U.S. Blocks Rocket Fuel Shipment to Probe Iran Link
The State Department said Friday that it has suspended an export license for a large batch of rocket fuel ingredient until investigators can determine whether the shipment would be likely to end up in Iran, a prohibited user.
The action followed reports that 286,000 pounds of ammonium perchlorate, enough for fuel to propel about 300 missiles, was being loaded aboard a ship bound for Iran last year when Dutch police seized it at the request of the U.S. Customs Service.
President Bush’s national security adviser, Brent Scowcroft, was believed to have initiated the license suspension after Rep. Les Aspin (D-Wis.), chairman of the House Armed Services Committee, and Rep. Robert A. Roe (D-N.J.), chairman of the House Science, Space and Technology Committee, urged him to intervene.
The lawmakers expressed fears that a federal judge in Houston would release the impounded chemical to its owner, Girindus Corp. of Tampa, Fla., as early as Monday. U.S. Dist. Judge Sim Lake ruled two weeks ago that the seizure in the Dutch port of Rotterdam was illegal.
The Customs Service is fighting that ruling and demanding that the shipment be forfeited to the government on grounds that the bill of lading bore a false destination of Basel, Switzerland.
Intended for Swiss
A Girindus attorney said Friday night that the firm intended that the chemical be delivered to a Swiss firm. She insisted that Girindus has no knowledge of how the chemical came to be transferred from an American freighter to the Iranian vessel after arriving in Rotterdam from Houston.
The attorney, who requested that she not be identified by name, said that an export license was issued for the shipment last November, even after it had been seized nine months earlier. The license stated that the chemical, if released, would be delivered to three firms in England, West Germany and the Netherlands that have military contracts with the North Atlantic Treaty Organization.
“If they turn around and give it to someone else--I don’t know how you can control that,” the Girindus attorney said.
A State Department spokesman said that investigators would seek to verify that the ammonium perchlorate would wind up in the hands of the NATO-related firms rather than Iran’s.
Customs Commissioner William von Raab has said that he believes there will be attempts to send the chemical to Iran if the impounded shipment is released.
In a related development, James C. Fletcher, head of the National Aeronautics and Space Administration, said he still has not approved a $92-million, federally financed loan for a Nevada firm that manufactured the chemical in the disputed shipment.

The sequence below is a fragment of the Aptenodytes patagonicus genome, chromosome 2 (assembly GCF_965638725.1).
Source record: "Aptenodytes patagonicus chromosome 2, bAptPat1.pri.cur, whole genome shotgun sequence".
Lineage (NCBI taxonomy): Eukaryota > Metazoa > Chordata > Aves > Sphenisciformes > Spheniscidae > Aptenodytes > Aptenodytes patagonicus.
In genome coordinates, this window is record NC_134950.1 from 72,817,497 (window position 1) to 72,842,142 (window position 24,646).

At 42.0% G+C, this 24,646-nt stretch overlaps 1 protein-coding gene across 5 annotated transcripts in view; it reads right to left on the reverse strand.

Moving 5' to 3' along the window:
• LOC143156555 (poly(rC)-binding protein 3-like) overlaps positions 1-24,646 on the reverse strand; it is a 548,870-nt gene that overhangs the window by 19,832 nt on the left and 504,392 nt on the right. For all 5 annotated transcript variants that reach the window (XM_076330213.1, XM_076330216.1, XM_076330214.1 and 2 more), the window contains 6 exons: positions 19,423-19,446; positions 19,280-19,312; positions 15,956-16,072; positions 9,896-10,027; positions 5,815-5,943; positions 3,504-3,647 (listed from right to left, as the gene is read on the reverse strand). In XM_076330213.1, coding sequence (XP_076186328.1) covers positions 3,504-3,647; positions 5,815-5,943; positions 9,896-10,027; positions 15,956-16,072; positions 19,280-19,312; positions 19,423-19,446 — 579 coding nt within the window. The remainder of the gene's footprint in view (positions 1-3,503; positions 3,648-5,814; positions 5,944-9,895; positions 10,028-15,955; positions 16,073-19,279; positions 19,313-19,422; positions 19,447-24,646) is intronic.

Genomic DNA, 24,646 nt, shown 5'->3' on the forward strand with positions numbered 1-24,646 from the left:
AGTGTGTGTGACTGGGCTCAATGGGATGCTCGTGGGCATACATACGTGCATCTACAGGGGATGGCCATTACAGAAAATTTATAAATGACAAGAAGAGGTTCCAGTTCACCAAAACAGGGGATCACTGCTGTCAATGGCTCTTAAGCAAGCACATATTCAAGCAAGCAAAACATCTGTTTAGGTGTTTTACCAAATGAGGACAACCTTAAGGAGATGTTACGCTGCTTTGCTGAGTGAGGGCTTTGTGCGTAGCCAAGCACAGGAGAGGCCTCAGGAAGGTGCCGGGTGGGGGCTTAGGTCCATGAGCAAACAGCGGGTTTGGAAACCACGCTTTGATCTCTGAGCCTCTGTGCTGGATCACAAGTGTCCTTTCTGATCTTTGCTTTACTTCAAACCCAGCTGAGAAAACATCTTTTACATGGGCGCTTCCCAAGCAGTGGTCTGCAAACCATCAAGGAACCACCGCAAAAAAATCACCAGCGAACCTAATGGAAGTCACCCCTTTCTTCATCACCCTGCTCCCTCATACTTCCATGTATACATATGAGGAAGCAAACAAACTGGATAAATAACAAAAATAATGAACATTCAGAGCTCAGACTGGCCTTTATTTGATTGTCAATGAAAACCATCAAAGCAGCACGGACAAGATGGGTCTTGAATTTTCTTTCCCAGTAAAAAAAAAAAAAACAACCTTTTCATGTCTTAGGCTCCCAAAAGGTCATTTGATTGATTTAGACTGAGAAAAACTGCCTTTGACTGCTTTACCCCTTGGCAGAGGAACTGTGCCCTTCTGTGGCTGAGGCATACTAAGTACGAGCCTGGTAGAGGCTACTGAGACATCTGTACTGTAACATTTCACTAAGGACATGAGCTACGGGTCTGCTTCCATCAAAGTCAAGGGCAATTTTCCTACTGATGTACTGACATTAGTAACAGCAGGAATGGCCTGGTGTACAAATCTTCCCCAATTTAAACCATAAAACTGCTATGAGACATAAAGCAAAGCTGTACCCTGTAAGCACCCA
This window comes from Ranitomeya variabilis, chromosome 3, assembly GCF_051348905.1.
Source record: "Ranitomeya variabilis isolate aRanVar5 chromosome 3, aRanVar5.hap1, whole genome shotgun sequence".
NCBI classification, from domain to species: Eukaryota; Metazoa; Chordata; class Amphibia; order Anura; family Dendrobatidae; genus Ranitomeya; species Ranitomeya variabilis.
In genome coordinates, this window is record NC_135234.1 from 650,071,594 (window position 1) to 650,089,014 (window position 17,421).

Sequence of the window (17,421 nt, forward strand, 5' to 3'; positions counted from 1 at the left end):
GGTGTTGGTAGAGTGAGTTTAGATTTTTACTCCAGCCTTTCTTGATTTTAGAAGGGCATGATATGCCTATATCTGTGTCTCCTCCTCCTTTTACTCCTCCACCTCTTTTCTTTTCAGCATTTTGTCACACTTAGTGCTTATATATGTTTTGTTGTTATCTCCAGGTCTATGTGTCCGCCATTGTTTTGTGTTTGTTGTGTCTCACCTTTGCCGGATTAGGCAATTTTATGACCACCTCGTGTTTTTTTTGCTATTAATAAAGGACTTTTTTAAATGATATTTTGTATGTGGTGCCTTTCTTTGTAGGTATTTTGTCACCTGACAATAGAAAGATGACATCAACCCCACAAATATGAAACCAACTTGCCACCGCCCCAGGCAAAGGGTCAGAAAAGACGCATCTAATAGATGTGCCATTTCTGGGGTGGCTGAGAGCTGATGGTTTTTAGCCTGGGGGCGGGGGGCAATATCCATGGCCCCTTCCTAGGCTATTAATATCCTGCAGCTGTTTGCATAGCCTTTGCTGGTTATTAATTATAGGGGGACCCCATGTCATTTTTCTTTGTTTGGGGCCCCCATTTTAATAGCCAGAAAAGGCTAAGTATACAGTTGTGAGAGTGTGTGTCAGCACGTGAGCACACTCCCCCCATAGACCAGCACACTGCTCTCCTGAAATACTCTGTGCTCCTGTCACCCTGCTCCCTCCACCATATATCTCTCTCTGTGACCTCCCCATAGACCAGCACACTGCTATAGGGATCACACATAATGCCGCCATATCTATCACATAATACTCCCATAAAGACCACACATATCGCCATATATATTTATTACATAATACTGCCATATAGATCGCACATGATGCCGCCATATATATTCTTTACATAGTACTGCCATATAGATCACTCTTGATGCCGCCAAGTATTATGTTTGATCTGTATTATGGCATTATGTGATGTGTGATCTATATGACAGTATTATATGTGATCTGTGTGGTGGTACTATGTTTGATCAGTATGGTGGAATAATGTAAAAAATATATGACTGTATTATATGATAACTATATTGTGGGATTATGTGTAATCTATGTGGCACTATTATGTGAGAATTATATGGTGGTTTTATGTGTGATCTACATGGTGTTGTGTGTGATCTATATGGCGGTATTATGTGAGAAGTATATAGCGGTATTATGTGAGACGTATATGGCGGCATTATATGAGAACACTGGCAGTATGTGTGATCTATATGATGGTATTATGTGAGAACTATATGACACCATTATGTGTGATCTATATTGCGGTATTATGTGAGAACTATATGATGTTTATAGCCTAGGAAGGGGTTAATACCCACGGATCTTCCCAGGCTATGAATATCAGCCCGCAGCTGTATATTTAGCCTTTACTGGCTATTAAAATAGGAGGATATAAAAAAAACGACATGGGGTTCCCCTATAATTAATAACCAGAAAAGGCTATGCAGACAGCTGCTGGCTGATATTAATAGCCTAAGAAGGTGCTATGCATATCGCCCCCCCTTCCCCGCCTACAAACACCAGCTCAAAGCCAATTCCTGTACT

In an interview, he said that National Security Council aides had cleared the firm of a connection to the apparent attempt to export the chemical to Iran. However, other unspecified issues are blocking approval of the loan to the Pacific Engineering & Production Co. of Henderson, Nev., he added.
The loan is needed to rebuild a plant destroyed in an explosion last May that severely cut the nation’s supply of rocket fuel oxidizer for space boosters and missiles.
Rep. Roe, disagreeing that the Nevada firm had been cleared, said that his committee plans hearings on the matter next week. An aide said that investigators already have dug up evidence raising new questions about the company’s connections with a West German firm suspected of being involved in exports to Iran.
The aide, who asked not to be identified by name, said that an official of the Nevada firm had said that a manager with crucial knowledge of a possible connection had died in the explosion.
The aide also said that State Department officials, in an interagency meeting convened by Roe on Friday, admitted to a number of foul-ups in granting the export license to Girindus.
The aide said the officials acknowledged that Girindus was improperly told in January, 1988, that it did not need an export license, even though ammonium perchlorate is on a list of weapons-related items requiring such a document.
The aide said the State Department officials also acknowledged that, in granting Girindus a license last November, they did not consult with the Defense and Commerce departments, which were carefully allocating the scarce chemical to satisfy U.S. needs in the wake of the Nevada plant explosion.
“They (State Department officials) were frank in saying they were sorry about all of this,” the aide said. The officials could not be reached for comment.